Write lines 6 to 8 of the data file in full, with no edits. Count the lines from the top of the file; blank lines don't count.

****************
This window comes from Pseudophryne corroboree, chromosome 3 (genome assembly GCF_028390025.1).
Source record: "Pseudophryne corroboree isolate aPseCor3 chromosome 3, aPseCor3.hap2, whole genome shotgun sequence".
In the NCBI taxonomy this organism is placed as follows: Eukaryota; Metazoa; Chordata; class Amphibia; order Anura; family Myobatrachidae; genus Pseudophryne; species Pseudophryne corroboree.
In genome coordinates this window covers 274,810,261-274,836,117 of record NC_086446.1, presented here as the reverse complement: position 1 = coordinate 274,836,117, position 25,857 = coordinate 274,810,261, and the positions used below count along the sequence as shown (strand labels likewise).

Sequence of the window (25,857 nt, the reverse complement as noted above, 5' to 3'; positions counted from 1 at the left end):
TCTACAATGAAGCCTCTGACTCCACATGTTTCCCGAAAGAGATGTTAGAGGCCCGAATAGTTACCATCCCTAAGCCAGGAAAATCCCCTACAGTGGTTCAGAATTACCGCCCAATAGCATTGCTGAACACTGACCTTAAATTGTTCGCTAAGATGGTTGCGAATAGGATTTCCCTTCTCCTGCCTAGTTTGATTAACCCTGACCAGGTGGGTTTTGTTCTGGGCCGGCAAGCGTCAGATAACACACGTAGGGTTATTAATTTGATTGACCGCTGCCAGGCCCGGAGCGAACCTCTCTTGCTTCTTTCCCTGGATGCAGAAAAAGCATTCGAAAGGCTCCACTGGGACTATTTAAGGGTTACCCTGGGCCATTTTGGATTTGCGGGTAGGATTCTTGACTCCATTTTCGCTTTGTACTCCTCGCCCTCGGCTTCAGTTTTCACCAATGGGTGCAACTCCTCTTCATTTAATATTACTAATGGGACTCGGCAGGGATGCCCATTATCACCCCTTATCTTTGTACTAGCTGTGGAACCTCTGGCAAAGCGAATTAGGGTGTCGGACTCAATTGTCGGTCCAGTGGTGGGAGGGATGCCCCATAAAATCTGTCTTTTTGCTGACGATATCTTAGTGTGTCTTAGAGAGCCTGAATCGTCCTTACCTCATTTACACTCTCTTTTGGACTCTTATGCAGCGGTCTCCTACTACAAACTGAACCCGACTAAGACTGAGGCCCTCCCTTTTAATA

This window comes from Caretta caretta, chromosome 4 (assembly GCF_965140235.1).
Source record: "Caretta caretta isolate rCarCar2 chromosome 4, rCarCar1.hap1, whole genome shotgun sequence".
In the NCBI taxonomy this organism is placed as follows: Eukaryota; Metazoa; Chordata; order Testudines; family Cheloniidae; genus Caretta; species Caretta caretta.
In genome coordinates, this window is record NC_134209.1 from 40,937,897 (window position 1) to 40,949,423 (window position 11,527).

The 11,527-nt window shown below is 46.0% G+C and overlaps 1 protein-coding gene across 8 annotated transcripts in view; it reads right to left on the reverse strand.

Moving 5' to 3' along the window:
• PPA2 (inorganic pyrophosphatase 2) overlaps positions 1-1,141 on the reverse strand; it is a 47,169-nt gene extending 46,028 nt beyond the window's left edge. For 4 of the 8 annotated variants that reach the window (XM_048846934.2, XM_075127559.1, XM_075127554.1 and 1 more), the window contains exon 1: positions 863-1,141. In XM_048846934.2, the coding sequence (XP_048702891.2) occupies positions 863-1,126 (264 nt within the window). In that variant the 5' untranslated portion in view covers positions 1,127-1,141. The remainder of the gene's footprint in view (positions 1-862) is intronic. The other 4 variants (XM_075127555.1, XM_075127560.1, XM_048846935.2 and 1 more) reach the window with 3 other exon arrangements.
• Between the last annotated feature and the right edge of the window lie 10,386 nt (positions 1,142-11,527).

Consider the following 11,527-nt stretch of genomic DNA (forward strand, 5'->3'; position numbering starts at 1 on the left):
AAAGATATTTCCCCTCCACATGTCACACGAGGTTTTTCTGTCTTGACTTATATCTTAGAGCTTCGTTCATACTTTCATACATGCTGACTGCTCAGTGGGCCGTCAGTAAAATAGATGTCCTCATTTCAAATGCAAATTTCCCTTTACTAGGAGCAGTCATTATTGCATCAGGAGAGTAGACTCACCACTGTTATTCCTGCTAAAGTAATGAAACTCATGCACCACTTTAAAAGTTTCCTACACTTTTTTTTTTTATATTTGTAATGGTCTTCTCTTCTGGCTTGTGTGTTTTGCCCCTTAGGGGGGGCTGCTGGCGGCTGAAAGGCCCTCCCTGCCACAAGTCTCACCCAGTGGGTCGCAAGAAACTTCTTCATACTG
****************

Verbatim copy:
TCTACAATGAAGCCTCTGACTCCACATGTTTCCCGAAAGAGATGTTAGAGGCCCGAATAGTTACCATCCCTAAGCCAGGAAAATCCCCTACAGTGGTTCAGAATTACCGCCCAATAGCATTGCTGAACACTGACCTTAAATTGTTCGCTAAGATGGTTGCGAATAGGATTTCCCTTCTCCTGCCTAGTTTGATTAACCCTGACCAGGTGGGTTTTGTTCTGGGCCGGCAAGCGTCAGATAACACACGTAGGGTTATTAATTTGATTGACCGCTGCCAGGCCCGGAGCGAACCTCTCTTGCTTCTTTCCCTGGATGCAGAAAAAGCATTCGAAAGGCTCCACTGGGACTATTTAAGGGTTACCCTGGGCCATTTTGGATTTGCGGGTAGGATTCTTGACTCCATTTTCGCTTTGTACTCCTCGCCCTCGGCTTCAGTTTTCACCAATGGGTGCAACTCCTCTTCATTTAATATTACTAATGGGACTCGGCAGGGATGCCCATTATCACCCCTTATCTTTGTACTAGCTGTGGAACCTCTGGCAAAGCGAATTAGGGTGTCGGACTCAATTGTCGGTCCAGTGGTGGGAGGGATGCCCCATAAAATCTGTCTTTTTGCTGACGATATCTTAGTGTGTCTTAGAGAGCCTGAATCGTCCTTACCTCATTTACACTCTCTTTTGGACTCTTATGCAGCGGTCTCCTACTACAAACTGAACCCGACTAAGACTGAGGCCCTCCCTTTTAATA

This window comes from Caretta caretta, chromosome 4 (assembly GCF_965140235.1).
Source record: "Caretta caretta isolate rCarCar2 chromosome 4, rCarCar1.hap1, whole genome shotgun sequence".